Seattle is obviously a place for high quality seafood and one of my favorite restaurants when I return to the area is Ray’s Boathouse. It’s not right downtown, so you’ll need to plan accordingly to head Northwest when traffic is bad. Without traffic, you should expect a 20-minute trek from downtown.
Located right on the water, there’s a dining room indoors on the main floor and an area to sit outside upstairs along with a bar. The restaurant is white tablecloth but there’s no formal dress code. Most folks will be smart casual so don’t feel the need to get dressed up. The restaurant has an extensive, award-winning wine list. If you enjoy wines from the Northwest (think Pinot Noir), they have some excellent choices you may not have heard of.
On this occasion, we started with a sablefish ceviche, an order of steamed mussels as well as some seared scallops. Sablefish isn’t something I see very often on a menu. Of these three, the winner for me was the scallops. They were tender, moist and flavorful with just the right amount of searing. The sablefish was good, but I think I prefer it cooked as opposed to ceviche style.
Entrees consisted of sablefish in a tangy oyster sauce with sake and mushrooms, braised short ribs and some king salmon. The sablefish sat on gnocchi, mushrooms and tomatoes. All were excellent accompaniments. Pacific Northwest salmon is so much better than farm-raised and an infrequent treat for me living on the East coast. However, the sablefish was the best of the bunch.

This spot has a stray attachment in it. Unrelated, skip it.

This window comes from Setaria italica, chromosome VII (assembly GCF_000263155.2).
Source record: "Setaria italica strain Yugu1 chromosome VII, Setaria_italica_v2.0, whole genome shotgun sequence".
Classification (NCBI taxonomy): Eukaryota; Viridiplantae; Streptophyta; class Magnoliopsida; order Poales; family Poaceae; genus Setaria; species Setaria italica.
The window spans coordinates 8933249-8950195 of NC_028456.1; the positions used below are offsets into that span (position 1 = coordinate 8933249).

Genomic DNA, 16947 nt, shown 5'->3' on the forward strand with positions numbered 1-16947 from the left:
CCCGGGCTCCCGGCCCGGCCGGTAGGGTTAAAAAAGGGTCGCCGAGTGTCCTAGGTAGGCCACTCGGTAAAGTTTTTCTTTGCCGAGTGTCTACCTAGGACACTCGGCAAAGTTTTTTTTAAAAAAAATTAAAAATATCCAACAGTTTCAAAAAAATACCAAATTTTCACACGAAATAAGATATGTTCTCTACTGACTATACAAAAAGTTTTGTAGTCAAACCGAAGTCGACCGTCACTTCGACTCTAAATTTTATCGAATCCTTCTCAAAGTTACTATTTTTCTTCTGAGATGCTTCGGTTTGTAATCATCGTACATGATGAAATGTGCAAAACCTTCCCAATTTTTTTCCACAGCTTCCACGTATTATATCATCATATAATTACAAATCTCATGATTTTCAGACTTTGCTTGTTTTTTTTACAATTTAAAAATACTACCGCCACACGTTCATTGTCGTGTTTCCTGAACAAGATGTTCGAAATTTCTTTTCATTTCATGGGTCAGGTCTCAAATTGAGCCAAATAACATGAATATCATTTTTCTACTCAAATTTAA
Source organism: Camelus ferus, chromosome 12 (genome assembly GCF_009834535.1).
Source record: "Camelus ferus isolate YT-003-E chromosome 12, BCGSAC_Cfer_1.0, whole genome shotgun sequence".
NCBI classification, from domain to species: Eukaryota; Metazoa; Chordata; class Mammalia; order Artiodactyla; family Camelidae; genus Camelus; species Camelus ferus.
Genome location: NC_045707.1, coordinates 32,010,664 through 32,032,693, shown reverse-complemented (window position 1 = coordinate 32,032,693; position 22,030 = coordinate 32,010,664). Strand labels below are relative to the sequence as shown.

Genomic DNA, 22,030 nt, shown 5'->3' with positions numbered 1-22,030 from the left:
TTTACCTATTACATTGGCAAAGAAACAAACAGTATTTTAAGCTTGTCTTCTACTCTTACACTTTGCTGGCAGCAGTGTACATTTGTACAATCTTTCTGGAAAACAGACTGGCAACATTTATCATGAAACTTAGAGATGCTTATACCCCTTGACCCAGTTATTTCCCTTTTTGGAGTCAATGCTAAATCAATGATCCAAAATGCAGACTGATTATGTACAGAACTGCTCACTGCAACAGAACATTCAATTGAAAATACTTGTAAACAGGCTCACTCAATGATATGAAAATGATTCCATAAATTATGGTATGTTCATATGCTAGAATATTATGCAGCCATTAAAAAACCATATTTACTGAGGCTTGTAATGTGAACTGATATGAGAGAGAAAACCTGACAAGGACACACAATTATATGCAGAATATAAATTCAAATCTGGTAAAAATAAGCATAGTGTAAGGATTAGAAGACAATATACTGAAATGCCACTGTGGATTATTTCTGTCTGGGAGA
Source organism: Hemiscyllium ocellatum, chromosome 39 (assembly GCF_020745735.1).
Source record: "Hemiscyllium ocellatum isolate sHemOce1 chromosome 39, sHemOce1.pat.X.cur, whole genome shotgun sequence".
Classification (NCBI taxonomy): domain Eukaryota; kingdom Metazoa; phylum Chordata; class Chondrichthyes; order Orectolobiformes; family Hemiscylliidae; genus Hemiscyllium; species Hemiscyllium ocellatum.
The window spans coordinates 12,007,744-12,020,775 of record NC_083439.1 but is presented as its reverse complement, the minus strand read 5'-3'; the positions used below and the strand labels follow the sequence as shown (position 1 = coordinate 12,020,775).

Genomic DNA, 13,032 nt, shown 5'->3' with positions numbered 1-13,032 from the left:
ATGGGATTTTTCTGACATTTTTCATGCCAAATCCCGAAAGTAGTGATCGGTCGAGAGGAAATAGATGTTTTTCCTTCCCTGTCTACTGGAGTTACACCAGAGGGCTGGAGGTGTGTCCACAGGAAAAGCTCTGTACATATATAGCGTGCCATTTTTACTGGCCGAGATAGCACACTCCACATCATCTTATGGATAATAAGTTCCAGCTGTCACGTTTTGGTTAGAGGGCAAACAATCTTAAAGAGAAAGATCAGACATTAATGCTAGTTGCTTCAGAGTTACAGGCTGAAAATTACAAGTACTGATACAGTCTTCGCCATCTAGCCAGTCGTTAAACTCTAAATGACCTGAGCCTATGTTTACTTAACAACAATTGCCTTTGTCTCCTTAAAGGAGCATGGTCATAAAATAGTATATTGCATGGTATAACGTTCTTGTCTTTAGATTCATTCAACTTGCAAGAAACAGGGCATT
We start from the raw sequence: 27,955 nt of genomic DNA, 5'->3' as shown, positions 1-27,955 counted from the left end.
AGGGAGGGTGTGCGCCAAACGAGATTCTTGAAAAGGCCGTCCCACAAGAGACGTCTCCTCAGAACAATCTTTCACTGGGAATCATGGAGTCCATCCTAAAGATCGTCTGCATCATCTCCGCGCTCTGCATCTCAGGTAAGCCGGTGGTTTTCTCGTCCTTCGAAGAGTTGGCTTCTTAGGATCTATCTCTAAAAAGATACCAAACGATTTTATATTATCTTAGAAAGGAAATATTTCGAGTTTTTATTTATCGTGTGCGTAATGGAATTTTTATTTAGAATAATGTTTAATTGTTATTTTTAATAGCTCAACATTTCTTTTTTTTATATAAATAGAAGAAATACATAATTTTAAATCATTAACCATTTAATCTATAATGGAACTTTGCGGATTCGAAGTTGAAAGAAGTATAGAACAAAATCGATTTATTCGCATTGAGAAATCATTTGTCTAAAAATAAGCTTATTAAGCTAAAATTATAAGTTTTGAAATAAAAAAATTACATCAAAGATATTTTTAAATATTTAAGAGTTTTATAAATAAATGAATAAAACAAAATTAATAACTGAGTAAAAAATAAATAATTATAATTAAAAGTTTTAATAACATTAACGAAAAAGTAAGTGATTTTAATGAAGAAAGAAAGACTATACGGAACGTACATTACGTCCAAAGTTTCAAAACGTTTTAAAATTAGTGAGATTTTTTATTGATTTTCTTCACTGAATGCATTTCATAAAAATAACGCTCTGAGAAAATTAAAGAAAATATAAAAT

Dessert was an orange creme brulee, chocolate mousse and a warm pecan pie tart. All were excellent. The sizes weren’t huge but still fine for sharing.
I’ve needed reservations each time we’ve dined at Ray’s. Even when dining earlier the dining room was full for most of our meal. While I wouldn’t characterize Ray’s as a cheap meal, it’s not too pricey. And, given the quality of the food and service, I think it’s an excellent value for the price. You can expect excellent food and a staff knowledgable about the menu and wine list.